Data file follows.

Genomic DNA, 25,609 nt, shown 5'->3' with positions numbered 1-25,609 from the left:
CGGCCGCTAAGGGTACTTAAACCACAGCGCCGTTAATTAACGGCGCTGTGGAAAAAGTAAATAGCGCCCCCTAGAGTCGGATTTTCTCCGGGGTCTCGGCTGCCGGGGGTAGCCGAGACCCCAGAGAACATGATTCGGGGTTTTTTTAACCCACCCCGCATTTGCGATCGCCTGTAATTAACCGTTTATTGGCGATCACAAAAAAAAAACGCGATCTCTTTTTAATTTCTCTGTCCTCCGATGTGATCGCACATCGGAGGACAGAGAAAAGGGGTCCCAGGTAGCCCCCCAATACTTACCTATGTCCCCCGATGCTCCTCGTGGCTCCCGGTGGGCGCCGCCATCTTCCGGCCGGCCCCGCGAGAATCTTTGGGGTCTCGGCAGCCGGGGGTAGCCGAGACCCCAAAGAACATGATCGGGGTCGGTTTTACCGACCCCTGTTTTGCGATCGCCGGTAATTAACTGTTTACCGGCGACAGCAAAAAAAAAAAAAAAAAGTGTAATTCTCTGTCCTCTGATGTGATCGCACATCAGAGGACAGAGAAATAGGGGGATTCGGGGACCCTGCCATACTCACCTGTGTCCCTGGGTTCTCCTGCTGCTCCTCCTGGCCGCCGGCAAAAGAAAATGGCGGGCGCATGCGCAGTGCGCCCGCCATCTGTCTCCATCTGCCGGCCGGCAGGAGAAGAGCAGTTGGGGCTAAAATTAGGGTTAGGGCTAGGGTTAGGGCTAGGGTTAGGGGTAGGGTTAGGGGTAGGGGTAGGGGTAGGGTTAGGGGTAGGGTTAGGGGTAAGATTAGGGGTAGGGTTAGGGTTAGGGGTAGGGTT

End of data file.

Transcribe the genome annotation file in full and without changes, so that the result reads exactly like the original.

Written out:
Genomic DNA, 25,609 nt, shown 5'->3' with positions numbered 1-25,609 from the left:
CGGCCGCTAAGGGTACTTAAACCACAGCGCCGTTAATTAACGGCGCTGTGGAAAAAGTAAATAGCGCCCCCTAGAGTCGGATTTTCTCCGGGGTCTCGGCTGCCGGGGGTAGCCGAGACCCCAGAGAACATGATTCGGGGTTTTTTTAACCCACCCCGCATTTGCGATCGCCTGTAATTAACCGTTTATTGGCGATCACAAAAAAAAAACGCGATCTCTTTTTAATTTCTCTGTCCTCCGATGTGATCGCACATCGGAGGACAGAGAAAAGGGGTCCCAGGTAGCCCCCCAATACTTACCTATGTCCCCCGATGCTCCTCGTGGCTCCCGGTGGGCGCCGCCATCTTCCGGCCGGCCCCGCGAGAATCTTTGGGGTCTCGGCAGCCGGGGGTAGCCGAGACCCCAAAGAACATGATCGGGGTCGGTTTTACCGACCCCTGTTTTGCGATCGCCGGTAATTAACTGTTTACCGGCGACAGCAAAAAAAAAAAAAAAAAGTGTAATTCTCTGTCCTCTGATGTGATCGCACATCAGAGGACAGAGAAATAGGGGGATTCGGGGACCCTGCCATACTCACCTGTGTCCCTGGGTTCTCCTGCTGCTCCTCCTGGCCGCCGGCAAAAGAAAATGGCGGGCGCATGCGCAGTGCGCCCGCCATCTGTCTCCATCTGCCGGCCGGCAGGAGAAGAGCAGTTGGGGCTAAAATTAGGGTTAGGGCTAGGGTTAGGGCTAGGGTTAGGGGTAGGGTTAGGGGTAGGGGTAGGGGTAGGGTTAGGGGTAGGGTTAGGGGTAAGATTAGGGGTAGGGTTAGGGTTAGGGGTAGGGTT